LOS ANGELES (AP) — Most movies made from young-adult best-sellers feature dashing leading men and “Divergent” is no exception. Taylor and Liam step aside. Soulful Brit Theo James could be the next YA obsession.
The star of the 2013 CBS police drama “Golden Boy” is relatively unknown on the big screen. But as the adaptation of Veronica Roth’s sci-fi novel hits theaters on Friday, that’s about to change.
“It’s extremely hard to quantify,” said James in a recent interview. “I’m a pessimist by nature, so I don’t believe something until someone has kind of punched me over the head with it.”
In “Divergent,” an action-thriller set in a dystopian future where everyone is divided into “factions” by their values, James plays the brave Tobias “Four” Eaton. Four dwells in the group named Dauntless and acts as a mentor and eventual love interest to heroine Tris (Shailene Woodley).
When “Divergent” producers Doug Wick and Lucy Fisher went looking for their hot hero, they did screen tests with about 20 would-be stars. “It was disaster after disaster because Shailene blew them away,” said Wick. “She’s so strong.” But after meeting James, “we were completely excited,” added Fisher. “He was tough, but he still had that `I can get hurt’ thing that James Dean had.”
Once the 29-year-old actor was cast, fans took to social media to debate whether he was the right choice to play Four. Some felt he was too old for the role. Others thought he was too much of a pretty boy to portray the gritty character.
But James says he never caught a glimpse of the skepticism circulating about him. “Diving into Internet speculation is like playing with the devil,” he said. “It’s tempting, of course. But I just had to believe that I could play the role a certain way.”
From the moment he read the first scene of the “Divergent” script, James knew how he’d embody Four. “I wanted to use a bit of Paul Newman in this character because he had that way of being likable, very still in the eyes and dangerous,” he said.
Exercising a bit of method acting when tackling the role, James distanced himself from the rest of the cast when production began. “I wasn’t the friendliest guy because in the beginning, Four is such a closed book,” he said. “I wanted to maintain that a bit.”
Sitting in a Los Angeles hotel room on a sunny afternoon, James was the farthest thing from cold or intimidating. A constant grin on his face, he often burst into a deep chuckle, especially when contemplating his new label: Heartthrob.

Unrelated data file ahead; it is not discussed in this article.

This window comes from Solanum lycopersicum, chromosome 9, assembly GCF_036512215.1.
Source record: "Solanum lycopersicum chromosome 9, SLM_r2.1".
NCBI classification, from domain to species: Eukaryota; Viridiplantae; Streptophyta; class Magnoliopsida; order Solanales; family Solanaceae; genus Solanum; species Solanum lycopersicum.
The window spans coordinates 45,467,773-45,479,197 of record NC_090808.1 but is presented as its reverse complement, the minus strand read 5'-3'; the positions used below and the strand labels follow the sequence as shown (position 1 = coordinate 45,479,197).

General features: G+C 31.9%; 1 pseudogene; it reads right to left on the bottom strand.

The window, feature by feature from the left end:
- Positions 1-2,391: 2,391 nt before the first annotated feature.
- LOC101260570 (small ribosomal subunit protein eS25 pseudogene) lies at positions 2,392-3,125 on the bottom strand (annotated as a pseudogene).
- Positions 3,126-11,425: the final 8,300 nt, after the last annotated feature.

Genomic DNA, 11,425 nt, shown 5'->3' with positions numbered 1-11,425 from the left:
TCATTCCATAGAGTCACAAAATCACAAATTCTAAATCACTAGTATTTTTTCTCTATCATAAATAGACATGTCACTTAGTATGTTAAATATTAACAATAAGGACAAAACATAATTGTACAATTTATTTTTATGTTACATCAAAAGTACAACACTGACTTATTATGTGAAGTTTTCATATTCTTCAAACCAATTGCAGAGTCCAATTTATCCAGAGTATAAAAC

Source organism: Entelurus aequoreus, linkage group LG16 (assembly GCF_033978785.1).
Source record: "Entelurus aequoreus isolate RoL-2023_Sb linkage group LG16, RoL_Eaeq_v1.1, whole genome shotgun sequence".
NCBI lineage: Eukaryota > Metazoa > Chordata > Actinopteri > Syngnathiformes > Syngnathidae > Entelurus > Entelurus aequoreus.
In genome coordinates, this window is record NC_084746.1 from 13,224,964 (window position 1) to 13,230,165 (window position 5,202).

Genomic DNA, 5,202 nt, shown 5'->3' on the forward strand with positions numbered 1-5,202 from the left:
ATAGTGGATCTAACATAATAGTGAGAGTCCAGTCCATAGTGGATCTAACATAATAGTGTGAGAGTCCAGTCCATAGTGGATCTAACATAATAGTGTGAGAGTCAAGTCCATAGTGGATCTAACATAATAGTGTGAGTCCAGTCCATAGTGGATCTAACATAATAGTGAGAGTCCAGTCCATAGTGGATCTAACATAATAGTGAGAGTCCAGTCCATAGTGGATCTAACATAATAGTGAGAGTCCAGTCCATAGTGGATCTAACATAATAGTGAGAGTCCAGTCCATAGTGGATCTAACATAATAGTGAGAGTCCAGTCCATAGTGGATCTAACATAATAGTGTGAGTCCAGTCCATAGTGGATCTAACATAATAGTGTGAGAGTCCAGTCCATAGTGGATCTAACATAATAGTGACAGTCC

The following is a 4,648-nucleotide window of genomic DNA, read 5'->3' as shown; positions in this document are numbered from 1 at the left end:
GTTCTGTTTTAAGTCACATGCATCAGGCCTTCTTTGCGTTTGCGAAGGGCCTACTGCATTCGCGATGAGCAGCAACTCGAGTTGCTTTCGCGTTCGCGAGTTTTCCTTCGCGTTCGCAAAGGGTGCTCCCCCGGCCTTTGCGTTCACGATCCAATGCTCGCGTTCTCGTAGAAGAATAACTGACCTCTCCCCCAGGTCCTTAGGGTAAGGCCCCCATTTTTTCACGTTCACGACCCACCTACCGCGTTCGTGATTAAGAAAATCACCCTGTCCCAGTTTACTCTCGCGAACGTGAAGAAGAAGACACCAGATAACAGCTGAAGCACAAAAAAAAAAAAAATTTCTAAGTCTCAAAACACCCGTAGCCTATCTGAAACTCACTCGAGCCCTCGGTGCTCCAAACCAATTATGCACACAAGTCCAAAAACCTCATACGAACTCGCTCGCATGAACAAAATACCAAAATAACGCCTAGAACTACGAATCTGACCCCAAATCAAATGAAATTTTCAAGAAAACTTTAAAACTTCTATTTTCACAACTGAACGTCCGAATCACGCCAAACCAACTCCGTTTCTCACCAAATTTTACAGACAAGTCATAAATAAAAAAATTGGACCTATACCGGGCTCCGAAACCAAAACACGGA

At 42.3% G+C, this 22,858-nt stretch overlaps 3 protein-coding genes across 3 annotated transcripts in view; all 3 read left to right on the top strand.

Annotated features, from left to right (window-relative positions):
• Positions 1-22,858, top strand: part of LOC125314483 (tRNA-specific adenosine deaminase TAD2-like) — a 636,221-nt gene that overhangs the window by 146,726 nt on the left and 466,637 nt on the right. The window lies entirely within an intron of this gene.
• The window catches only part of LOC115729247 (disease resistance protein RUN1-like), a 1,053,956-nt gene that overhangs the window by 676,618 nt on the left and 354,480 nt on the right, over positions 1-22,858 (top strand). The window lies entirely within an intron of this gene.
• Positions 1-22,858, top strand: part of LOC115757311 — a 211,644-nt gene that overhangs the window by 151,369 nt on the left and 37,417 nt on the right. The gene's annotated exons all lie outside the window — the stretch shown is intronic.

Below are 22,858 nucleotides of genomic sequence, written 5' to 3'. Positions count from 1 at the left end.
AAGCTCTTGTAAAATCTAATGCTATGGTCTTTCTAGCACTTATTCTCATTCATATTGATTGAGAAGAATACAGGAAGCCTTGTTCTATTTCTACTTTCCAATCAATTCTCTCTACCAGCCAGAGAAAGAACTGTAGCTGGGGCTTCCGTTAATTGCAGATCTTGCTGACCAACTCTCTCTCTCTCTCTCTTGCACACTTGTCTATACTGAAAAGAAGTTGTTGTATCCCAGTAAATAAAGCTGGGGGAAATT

“My whole body just tensed up,” he said, adding that he’s “still not quite there” when it comes to feeling comfortable in his own skin. “But I’m not the boyish man I was at 25 when I was trying to prove myself to everyone all of the time. I do feel more confident now. But with acting especially, you climb one ladder and you see there are thousands more. There is a long way to go, yet.”
After high school, the Oxfordshire native attended Bristol Old Vic Theatre School (both Daniel Day-Lewis and Jeremy Irons are alums). Following two years of study, he took a few jobs acting in “terrible, deeply embarrassing short films” before landing a role in Woody Allen’s 2010 comedy “You Will Meet a Tall Dark Stranger.”
“It was like six scenes, but it was a good job,” he recalls. That same year, he appeared in the popular British TV drama “Downton Abbey.” “It was fun, but by no means did it change my life,” he said of the role. “I’d already had to hustle by the time it aired in America.”
Despite the hype surrounding “Divergent,” James says he’s sure he’ll continue to battle for roles after the movie comes out. “The things that I want to go for after this are going to be the things that I will have to fight for,” he says, adding that he admires the talent and choices of Oscar-nominated Michael Fassbender.
“This stage is very important because I don’t want to get banned into a category,” he says. Signed on to star in “Divergent” follow-ups “Insurgent,” which begins shooting in May, and “Allegiant,” he’ll play the bold hero for a few more years. But he’ll also appear in the upcoming mystery “London Fields,” opposite Amber Heard, and in the drama “Franny,” starring Dakota Fanning and Richard Gere.
“Sometimes the best parts are the leading men,” he says. “But the little parts can be similarly gratifying.”